Weather/Ice Report:

This has been the April of our cold discontent and the impacts of our frigid weather so far this month is going to last well into May, with near record late ice-outs expected across the Northland. That means if you have plans to fish open-water lakes come May 5th, that is less than two weeks away, you may want to remain flexible on where and how you fish. Maybe try a river, or bring an auger.

At this point of spring when many of Wisconsin’s lakes should be shimmering blue, especially in the southern half of the state, the reports are, as of today, none were ice free. That is NONE. This of course would not be the first time lake ice has hung on well into May. This spring is shaping up similar to 2013 and 2014, some of the latest ice-outs ever across the state, but this year might even be later. There were some lakes that were ice free by this time in the south in 2013 and 2014. The first 12 days of April were bone-chilling cold, an average of 23 degrees, a full 10 to 15 degrees below normal. The first 12 days of March were warmer at an average 25 degrees.

In some areas, ice anglers and others continue to report virtually no ice melt through mid-April. Ice melt on many lakes often starts in March, and once snow melt speeds up in April as the increasingly intense sunlight bores into the darkening ice. So far into April, many lakes remain covered in snow that reflects sunshine and protects the ice from rotting.

The good news is we have melting going on. The 10 day forecast is saying that temperatures will rise into the 50’s, even some 60’s, with lots of sunshine for the Northland. Even that is short of the number of days required to melt the snow and ice in earnest. A, smarter than I, friend of mine told me that it would take about 27 days of these higher temperature, along with some rain, to rid the lakes of ice. Let us see, 27 days from now would be the 16th of May. What is your guess?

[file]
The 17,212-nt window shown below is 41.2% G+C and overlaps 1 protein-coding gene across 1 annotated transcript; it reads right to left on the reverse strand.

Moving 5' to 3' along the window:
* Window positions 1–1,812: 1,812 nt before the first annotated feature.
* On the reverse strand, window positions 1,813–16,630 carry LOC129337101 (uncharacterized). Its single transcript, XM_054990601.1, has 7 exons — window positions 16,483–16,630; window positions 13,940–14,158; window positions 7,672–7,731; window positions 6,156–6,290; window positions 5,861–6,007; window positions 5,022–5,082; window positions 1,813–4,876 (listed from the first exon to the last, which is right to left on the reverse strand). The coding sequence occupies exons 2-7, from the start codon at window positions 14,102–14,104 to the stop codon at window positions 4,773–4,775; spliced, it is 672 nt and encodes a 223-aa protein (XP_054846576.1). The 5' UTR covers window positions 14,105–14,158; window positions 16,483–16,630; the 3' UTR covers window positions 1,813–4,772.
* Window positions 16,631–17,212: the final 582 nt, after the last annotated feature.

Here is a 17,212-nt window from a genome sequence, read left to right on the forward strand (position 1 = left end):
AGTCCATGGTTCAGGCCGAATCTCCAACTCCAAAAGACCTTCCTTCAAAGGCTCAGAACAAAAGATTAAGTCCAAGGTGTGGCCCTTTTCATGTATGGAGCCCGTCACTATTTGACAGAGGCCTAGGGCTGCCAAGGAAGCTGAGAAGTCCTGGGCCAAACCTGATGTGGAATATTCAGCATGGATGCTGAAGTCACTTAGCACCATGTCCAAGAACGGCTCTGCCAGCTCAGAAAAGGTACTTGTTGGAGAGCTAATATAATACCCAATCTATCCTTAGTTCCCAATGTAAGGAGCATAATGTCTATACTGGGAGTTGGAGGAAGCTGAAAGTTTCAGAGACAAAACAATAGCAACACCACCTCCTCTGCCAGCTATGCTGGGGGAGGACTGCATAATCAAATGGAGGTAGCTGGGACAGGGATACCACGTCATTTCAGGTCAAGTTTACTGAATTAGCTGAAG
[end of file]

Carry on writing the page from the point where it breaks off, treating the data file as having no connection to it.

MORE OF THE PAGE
Let’s Go Fishing

Here are the species of fish available to catch in the “QUIET LAKES”


The king of freshwater fish. They are the top predator and least populated fish in our lakes. Catch and release is the common practice these days. It’s known as the fish of 10,000 casts, but hiring a guide will cut those odds.


Wisconsin’s second largest predator fish, second only to their relative the Musky. Pike are typically very aggressive and will feed anytime the opportunity allows. They prefer weed flats and other ambush points.


The walleye is the largest member of the perch family and is often targeted for its table fare. Walleyes can be tough to find, but when they are located, they typically cooperate and bite. Bait secret: minnows, nightcrawlers and leeches, and back to minnows as the season starts and finishes.


A small fish that most anglers seek more for the taste than the tug. Adults average 7 to 10 inches which make it a good fish for all ages to catch. Perch have a tendency to congregate in large schools making it a one-stop spot to catch your dinner.


Large and smallmouth bass are brothers, but like family they do take separate paths. We have several small backwoods lakes that offer untapped largemouth fishing, and several area lakes that offer numbers to trophy fishing for smallmouth. NOTE: the season for smallmouth isn’t open to harvest until the 3rd Saturday of June. Regulations for harvest of largemouth are different from lake to lake.


These fish are probably one of the most popular sport and eating fish in Wisconsin. Crappies, bluegills, and sunfish are our most common “panfish”. Probably the most targeted fish in the spring, and often over harvested. Remember to take only enough for a meal and leave some for another day.